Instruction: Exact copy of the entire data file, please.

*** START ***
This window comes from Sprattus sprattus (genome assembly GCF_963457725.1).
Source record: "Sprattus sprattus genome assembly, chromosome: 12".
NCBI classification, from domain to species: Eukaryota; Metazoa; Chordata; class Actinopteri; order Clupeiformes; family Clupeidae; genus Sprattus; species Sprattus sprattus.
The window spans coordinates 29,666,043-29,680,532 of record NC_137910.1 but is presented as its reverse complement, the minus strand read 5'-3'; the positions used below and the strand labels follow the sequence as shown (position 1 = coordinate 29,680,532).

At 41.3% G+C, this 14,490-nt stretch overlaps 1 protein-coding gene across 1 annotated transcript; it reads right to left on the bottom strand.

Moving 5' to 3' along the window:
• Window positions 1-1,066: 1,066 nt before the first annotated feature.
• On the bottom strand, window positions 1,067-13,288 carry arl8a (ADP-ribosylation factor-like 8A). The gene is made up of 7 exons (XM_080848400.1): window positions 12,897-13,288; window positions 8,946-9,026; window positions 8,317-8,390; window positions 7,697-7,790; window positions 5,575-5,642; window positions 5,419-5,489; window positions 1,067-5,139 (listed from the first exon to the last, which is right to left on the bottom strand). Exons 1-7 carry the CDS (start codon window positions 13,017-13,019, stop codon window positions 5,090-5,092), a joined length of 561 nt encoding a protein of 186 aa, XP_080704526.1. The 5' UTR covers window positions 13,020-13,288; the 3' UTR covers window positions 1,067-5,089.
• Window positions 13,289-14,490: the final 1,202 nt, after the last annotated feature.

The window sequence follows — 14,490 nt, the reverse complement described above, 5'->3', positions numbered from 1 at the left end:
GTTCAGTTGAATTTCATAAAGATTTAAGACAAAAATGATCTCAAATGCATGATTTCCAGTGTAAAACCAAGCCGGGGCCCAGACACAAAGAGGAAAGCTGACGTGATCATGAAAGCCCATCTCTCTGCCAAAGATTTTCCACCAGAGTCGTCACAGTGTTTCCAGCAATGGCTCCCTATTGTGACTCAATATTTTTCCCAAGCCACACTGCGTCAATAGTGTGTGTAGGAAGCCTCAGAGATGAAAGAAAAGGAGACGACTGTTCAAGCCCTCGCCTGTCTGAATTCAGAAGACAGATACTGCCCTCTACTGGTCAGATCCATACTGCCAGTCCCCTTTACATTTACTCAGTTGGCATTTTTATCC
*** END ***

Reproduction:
This window comes from Sprattus sprattus (genome assembly GCF_963457725.1).
Source record: "Sprattus sprattus genome assembly, chromosome: 12".
NCBI classification, from domain to species: Eukaryota; Metazoa; Chordata; class Actinopteri; order Clupeiformes; family Clupeidae; genus Sprattus; species Sprattus sprattus.
The window spans coordinates 29,666,043-29,680,532 of record NC_137910.1 but is presented as its reverse complement, the minus strand read 5'-3'; the positions used below and the strand labels follow the sequence as shown (position 1 = coordinate 29,680,532).

At 41.3% G+C, this 14,490-nt stretch overlaps 1 protein-coding gene across 1 annotated transcript; it reads right to left on the bottom strand.

Moving 5' to 3' along the window:
• Window positions 1-1,066: 1,066 nt before the first annotated feature.
• On the bottom strand, window positions 1,067-13,288 carry arl8a (ADP-ribosylation factor-like 8A). The gene is made up of 7 exons (XM_080848400.1): window positions 12,897-13,288; window positions 8,946-9,026; window positions 8,317-8,390; window positions 7,697-7,790; window positions 5,575-5,642; window positions 5,419-5,489; window positions 1,067-5,139 (listed from the first exon to the last, which is right to left on the bottom strand). Exons 1-7 carry the CDS (start codon window positions 13,017-13,019, stop codon window positions 5,090-5,092), a joined length of 561 nt encoding a protein of 186 aa, XP_080704526.1. The 5' UTR covers window positions 13,020-13,288; the 3' UTR covers window positions 1,067-5,089.
• Window positions 13,289-14,490: the final 1,202 nt, after the last annotated feature.

The window sequence follows — 14,490 nt, the reverse complement described above, 5'->3', positions numbered from 1 at the left end:
GTTCAGTTGAATTTCATAAAGATTTAAGACAAAAATGATCTCAAATGCATGATTTCCAGTGTAAAACCAAGCCGGGGCCCAGACACAAAGAGGAAAGCTGACGTGATCATGAAAGCCCATCTCTCTGCCAAAGATTTTCCACCAGAGTCGTCACAGTGTTTCCAGCAATGGCTCCCTATTGTGACTCAATATTTTTCCCAAGCCACACTGCGTCAATAGTGTGTGTAGGAAGCCTCAGAGATGAAAGAAAAGGAGACGACTGTTCAAGCCCTCGCCTGTCTGAATTCAGAAGACAGATACTGCCCTCTACTGGTCAGATCCATACTGCCAGTCCCCTTTACATTTACTCAGTTGGCATTTTTATCC